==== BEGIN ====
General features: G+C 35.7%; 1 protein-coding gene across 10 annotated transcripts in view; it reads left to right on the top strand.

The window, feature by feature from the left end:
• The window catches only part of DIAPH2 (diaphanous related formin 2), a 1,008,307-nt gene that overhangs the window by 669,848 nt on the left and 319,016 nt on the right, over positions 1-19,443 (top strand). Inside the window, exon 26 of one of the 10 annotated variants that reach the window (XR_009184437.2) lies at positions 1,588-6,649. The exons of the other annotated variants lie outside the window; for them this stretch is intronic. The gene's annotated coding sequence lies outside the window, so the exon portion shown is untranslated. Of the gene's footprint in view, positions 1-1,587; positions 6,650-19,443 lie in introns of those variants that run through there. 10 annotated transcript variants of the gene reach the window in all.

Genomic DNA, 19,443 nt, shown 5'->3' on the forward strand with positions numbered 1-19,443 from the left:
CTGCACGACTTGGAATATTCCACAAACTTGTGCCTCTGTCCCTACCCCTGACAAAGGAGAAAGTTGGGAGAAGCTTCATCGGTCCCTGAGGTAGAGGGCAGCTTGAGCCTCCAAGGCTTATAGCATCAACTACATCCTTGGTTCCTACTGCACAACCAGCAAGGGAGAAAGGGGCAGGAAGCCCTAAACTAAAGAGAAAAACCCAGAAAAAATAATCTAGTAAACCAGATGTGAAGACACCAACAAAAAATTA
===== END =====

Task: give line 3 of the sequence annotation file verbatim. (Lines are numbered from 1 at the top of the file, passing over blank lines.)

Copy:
• The window catches only part of DIAPH2 (diaphanous related formin 2), a 1,008,307-nt gene that overhangs the window by 669,848 nt on the left and 319,016 nt on the right, over positions 1-19,443 (top strand). Inside the window, exon 26 of one of the 10 annotated variants that reach the window (XR_009184437.2) lies at positions 1,588-6,649. The exons of the other annotated variants lie outside the window; for them this stretch is intronic. The gene's annotated coding sequence lies outside the window, so the exon portion shown is untranslated. Of the gene's footprint in view, positions 1-1,587; positions 6,650-19,443 lie in introns of those variants that run through there. 10 annotated transcript variants of the gene reach the window in all.